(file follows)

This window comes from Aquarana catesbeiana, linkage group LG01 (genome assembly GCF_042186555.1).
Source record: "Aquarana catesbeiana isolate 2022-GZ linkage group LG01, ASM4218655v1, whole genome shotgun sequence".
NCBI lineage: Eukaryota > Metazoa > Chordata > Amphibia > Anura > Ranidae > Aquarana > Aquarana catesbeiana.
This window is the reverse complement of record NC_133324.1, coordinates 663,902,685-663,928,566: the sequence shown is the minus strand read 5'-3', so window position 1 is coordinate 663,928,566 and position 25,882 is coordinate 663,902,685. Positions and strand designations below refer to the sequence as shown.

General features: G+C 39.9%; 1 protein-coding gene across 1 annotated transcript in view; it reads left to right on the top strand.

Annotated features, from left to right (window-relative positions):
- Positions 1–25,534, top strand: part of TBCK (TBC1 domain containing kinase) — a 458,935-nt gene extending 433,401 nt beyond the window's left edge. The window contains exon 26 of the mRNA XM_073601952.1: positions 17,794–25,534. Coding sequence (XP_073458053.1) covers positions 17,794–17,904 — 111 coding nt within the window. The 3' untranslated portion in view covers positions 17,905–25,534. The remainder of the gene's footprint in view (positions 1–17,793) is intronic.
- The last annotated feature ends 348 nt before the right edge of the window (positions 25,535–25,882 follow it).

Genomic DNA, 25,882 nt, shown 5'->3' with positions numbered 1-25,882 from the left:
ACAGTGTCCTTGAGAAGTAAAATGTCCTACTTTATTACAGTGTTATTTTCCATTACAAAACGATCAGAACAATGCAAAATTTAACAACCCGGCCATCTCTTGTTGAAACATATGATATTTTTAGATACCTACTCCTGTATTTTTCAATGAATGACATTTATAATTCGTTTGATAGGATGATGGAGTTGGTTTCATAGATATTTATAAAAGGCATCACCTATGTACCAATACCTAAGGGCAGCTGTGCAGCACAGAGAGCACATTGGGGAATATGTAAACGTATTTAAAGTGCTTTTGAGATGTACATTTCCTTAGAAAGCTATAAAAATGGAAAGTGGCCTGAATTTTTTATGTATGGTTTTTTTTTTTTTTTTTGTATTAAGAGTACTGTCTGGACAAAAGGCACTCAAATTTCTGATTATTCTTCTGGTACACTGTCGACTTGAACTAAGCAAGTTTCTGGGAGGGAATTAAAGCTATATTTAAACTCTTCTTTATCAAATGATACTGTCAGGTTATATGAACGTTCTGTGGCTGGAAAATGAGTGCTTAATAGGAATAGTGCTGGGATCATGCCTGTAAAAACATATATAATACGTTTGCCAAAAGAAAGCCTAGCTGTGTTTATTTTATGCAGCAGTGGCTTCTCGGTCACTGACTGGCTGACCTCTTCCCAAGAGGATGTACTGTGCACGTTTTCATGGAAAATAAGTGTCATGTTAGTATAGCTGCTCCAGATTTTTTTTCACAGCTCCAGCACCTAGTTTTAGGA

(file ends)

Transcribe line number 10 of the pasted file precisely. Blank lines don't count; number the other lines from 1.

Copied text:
ACAGTGTCCTTGAGAAGTAAAATGTCCTACTTTATTACAGTGTTATTTTCCATTACAAAACGATCAGAACAATGCAAAATTTAACAACCCGGCCATCTCTTGTTGAAACATATGATATTTTTAGATACCTACTCCTGTATTTTTCAATGAATGACATTTATAATTCGTTTGATAGGATGATGGAGTTGGTTTCATAGATATTTATAAAAGGCATCACCTATGTACCAATACCTAAGGGCAGCTGTGCAGCACAGAGAGCACATTGGGGAATATGTAAACGTATTTAAAGTGCTTTTGAGATGTACATTTCCTTAGAAAGCTATAAAAATGGAAAGTGGCCTGAATTTTTTATGTATGGTTTTTTTTTTTTTTTTTGTATTAAGAGTACTGTCTGGACAAAAGGCACTCAAATTTCTGATTATTCTTCTGGTACACTGTCGACTTGAACTAAGCAAGTTTCTGGGAGGGAATTAAAGCTATATTTAAACTCTTCTTTATCAAATGATACTGTCAGGTTATATGAACGTTCTGTGGCTGGAAAATGAGTGCTTAATAGGAATAGTGCTGGGATCATGCCTGTAAAAACATATATAATACGTTTGCCAAAAGAAAGCCTAGCTGTGTTTATTTTATGCAGCAGTGGCTTCTCGGTCACTGACTGGCTGACCTCTTCCCAAGAGGATGTACTGTGCACGTTTTCATGGAAAATAAGTGTCATGTTAGTATAGCTGCTCCAGATTTTTTTTCACAGCTCCAGCACCTAGTTTTAGGA